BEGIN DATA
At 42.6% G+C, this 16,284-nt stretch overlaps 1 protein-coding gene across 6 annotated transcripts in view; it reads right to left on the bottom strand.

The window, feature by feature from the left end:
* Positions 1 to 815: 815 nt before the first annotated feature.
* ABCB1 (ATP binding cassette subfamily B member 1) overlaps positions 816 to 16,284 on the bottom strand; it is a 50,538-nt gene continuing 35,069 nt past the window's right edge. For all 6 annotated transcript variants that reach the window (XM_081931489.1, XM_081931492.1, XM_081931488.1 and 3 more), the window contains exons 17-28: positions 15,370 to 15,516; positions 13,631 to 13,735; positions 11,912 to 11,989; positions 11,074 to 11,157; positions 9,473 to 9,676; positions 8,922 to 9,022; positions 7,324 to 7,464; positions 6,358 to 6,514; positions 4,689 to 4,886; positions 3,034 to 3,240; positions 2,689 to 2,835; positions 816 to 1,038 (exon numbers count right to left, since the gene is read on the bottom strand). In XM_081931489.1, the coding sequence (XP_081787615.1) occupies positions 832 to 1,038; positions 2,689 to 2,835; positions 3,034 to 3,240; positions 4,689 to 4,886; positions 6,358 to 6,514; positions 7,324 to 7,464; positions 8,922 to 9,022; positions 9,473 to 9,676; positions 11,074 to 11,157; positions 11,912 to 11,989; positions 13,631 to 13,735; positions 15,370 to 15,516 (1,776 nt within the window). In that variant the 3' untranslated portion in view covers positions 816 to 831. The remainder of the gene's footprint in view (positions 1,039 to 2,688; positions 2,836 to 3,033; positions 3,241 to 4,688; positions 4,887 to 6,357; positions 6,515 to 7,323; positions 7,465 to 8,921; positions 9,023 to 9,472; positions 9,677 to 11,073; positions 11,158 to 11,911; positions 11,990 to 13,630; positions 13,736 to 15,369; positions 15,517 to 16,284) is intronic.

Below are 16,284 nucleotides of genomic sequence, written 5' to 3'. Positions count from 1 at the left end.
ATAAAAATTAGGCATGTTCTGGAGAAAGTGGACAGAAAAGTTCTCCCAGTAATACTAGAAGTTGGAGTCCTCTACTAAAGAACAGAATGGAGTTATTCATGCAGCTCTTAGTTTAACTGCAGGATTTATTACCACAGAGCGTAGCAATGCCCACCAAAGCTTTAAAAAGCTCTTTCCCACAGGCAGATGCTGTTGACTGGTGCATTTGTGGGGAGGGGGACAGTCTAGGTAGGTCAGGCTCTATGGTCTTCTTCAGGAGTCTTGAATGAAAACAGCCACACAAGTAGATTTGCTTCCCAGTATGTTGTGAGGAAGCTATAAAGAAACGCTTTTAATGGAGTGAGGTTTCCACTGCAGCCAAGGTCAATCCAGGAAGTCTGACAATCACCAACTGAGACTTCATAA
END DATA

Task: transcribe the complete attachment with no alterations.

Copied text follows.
At 42.6% G+C, this 16,284-nt stretch overlaps 1 protein-coding gene across 6 annotated transcripts in view; it reads right to left on the bottom strand.

The window, feature by feature from the left end:
* Positions 1 to 815: 815 nt before the first annotated feature.
* ABCB1 (ATP binding cassette subfamily B member 1) overlaps positions 816 to 16,284 on the bottom strand; it is a 50,538-nt gene continuing 35,069 nt past the window's right edge. For all 6 annotated transcript variants that reach the window (XM_081931489.1, XM_081931492.1, XM_081931488.1 and 3 more), the window contains exons 17-28: positions 15,370 to 15,516; positions 13,631 to 13,735; positions 11,912 to 11,989; positions 11,074 to 11,157; positions 9,473 to 9,676; positions 8,922 to 9,022; positions 7,324 to 7,464; positions 6,358 to 6,514; positions 4,689 to 4,886; positions 3,034 to 3,240; positions 2,689 to 2,835; positions 816 to 1,038 (exon numbers count right to left, since the gene is read on the bottom strand). In XM_081931489.1, the coding sequence (XP_081787615.1) occupies positions 832 to 1,038; positions 2,689 to 2,835; positions 3,034 to 3,240; positions 4,689 to 4,886; positions 6,358 to 6,514; positions 7,324 to 7,464; positions 8,922 to 9,022; positions 9,473 to 9,676; positions 11,074 to 11,157; positions 11,912 to 11,989; positions 13,631 to 13,735; positions 15,370 to 15,516 (1,776 nt within the window). In that variant the 3' untranslated portion in view covers positions 816 to 831. The remainder of the gene's footprint in view (positions 1,039 to 2,688; positions 2,836 to 3,033; positions 3,241 to 4,688; positions 4,887 to 6,357; positions 6,515 to 7,323; positions 7,465 to 8,921; positions 9,023 to 9,472; positions 9,677 to 11,073; positions 11,158 to 11,911; positions 11,990 to 13,630; positions 13,736 to 15,369; positions 15,517 to 16,284) is intronic.

Below are 16,284 nucleotides of genomic sequence, written 5' to 3'. Positions count from 1 at the left end.
ATAAAAATTAGGCATGTTCTGGAGAAAGTGGACAGAAAAGTTCTCCCAGTAATACTAGAAGTTGGAGTCCTCTACTAAAGAACAGAATGGAGTTATTCATGCAGCTCTTAGTTTAACTGCAGGATTTATTACCACAGAGCGTAGCAATGCCCACCAAAGCTTTAAAAAGCTCTTTCCCACAGGCAGATGCTGTTGACTGGTGCATTTGTGGGGAGGGGGACAGTCTAGGTAGGTCAGGCTCTATGGTCTTCTTCAGGAGTCTTGAATGAAAACAGCCACACAAGTAGATTTGCTTCCCAGTATGTTGTGAGGAAGCTATAAAGAAACGCTTTTAATGGAGTGAGGTTTCCACTGCAGCCAAGGTCAATCCAGGAAGTCTGACAATCACCAACTGAGACTTCATAA